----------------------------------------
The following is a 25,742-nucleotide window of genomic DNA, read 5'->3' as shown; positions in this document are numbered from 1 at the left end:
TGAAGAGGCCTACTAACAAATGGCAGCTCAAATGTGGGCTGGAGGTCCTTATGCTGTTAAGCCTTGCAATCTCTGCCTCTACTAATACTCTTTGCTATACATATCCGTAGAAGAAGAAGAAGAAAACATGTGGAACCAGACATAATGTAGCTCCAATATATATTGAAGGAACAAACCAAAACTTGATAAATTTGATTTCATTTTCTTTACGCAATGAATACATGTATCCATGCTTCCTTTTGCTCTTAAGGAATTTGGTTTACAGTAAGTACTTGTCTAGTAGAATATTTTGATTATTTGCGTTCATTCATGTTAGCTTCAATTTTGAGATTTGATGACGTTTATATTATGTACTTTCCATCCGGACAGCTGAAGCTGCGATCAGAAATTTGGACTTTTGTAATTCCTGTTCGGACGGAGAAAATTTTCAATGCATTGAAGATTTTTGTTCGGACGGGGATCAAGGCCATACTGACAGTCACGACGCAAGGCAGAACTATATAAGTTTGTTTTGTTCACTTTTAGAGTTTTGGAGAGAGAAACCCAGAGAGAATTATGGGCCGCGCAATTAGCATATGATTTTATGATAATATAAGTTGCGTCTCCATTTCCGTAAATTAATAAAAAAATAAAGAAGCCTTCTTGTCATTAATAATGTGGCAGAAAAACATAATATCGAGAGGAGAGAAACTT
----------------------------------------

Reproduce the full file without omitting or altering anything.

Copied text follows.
The following is a 25,742-nucleotide window of genomic DNA, read 5'->3' as shown; positions in this document are numbered from 1 at the left end:
TGAAGAGGCCTACTAACAAATGGCAGCTCAAATGTGGGCTGGAGGTCCTTATGCTGTTAAGCCTTGCAATCTCTGCCTCTACTAATACTCTTTGCTATACATATCCGTAGAAGAAGAAGAAGAAAACATGTGGAACCAGACATAATGTAGCTCCAATATATATTGAAGGAACAAACCAAAACTTGATAAATTTGATTTCATTTTCTTTACGCAATGAATACATGTATCCATGCTTCCTTTTGCTCTTAAGGAATTTGGTTTACAGTAAGTACTTGTCTAGTAGAATATTTTGATTATTTGCGTTCATTCATGTTAGCTTCAATTTTGAGATTTGATGACGTTTATATTATGTACTTTCCATCCGGACAGCTGAAGCTGCGATCAGAAATTTGGACTTTTGTAATTCCTGTTCGGACGGAGAAAATTTTCAATGCATTGAAGATTTTTGTTCGGACGGGGATCAAGGCCATACTGACAGTCACGACGCAAGGCAGAACTATATAAGTTTGTTTTGTTCACTTTTAGAGTTTTGGAGAGAGAAACCCAGAGAGAATTATGGGCCGCGCAATTAGCATATGATTTTATGATAATATAAGTTGCGTCTCCATTTCCGTAAATTAATAAAAAAATAAAGAAGCCTTCTTGTCATTAATAATGTGGCAGAAAAACATAATATCGAGAGGAGAGAAACTT